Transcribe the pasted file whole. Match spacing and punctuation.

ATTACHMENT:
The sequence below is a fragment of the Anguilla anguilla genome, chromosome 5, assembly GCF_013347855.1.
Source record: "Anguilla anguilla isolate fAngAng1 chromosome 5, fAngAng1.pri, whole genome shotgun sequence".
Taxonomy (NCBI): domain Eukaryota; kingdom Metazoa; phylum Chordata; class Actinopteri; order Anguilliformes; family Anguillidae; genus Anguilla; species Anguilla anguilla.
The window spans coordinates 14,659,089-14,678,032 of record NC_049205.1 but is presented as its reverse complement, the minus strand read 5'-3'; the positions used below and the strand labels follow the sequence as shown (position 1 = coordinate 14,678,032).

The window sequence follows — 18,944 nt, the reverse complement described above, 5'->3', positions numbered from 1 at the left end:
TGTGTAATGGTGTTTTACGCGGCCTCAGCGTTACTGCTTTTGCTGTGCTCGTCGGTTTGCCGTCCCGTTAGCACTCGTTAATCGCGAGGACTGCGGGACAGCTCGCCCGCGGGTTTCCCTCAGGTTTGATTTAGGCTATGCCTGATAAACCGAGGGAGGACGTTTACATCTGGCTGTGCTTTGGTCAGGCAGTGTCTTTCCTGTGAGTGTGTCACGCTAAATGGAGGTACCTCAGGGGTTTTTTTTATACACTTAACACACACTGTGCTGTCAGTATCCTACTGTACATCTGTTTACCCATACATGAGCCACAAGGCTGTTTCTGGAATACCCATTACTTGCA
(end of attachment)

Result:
The sequence below is a fragment of the Anguilla anguilla genome, chromosome 5, assembly GCF_013347855.1.
Source record: "Anguilla anguilla isolate fAngAng1 chromosome 5, fAngAng1.pri, whole genome shotgun sequence".
Taxonomy (NCBI): domain Eukaryota; kingdom Metazoa; phylum Chordata; class Actinopteri; order Anguilliformes; family Anguillidae; genus Anguilla; species Anguilla anguilla.
The window spans coordinates 14,659,089-14,678,032 of record NC_049205.1 but is presented as its reverse complement, the minus strand read 5'-3'; the positions used below and the strand labels follow the sequence as shown (position 1 = coordinate 14,678,032).

The window sequence follows — 18,944 nt, the reverse complement described above, 5'->3', positions numbered from 1 at the left end:
TGTGTAATGGTGTTTTACGCGGCCTCAGCGTTACTGCTTTTGCTGTGCTCGTCGGTTTGCCGTCCCGTTAGCACTCGTTAATCGCGAGGACTGCGGGACAGCTCGCCCGCGGGTTTCCCTCAGGTTTGATTTAGGCTATGCCTGATAAACCGAGGGAGGACGTTTACATCTGGCTGTGCTTTGGTCAGGCAGTGTCTTTCCTGTGAGTGTGTCACGCTAAATGGAGGTACCTCAGGGGTTTTTTTTATACACTTAACACACACTGTGCTGTCAGTATCCTACTGTACATCTGTTTACCCATACATGAGCCACAAGGCTGTTTCTGGAATACCCATTACTTGCA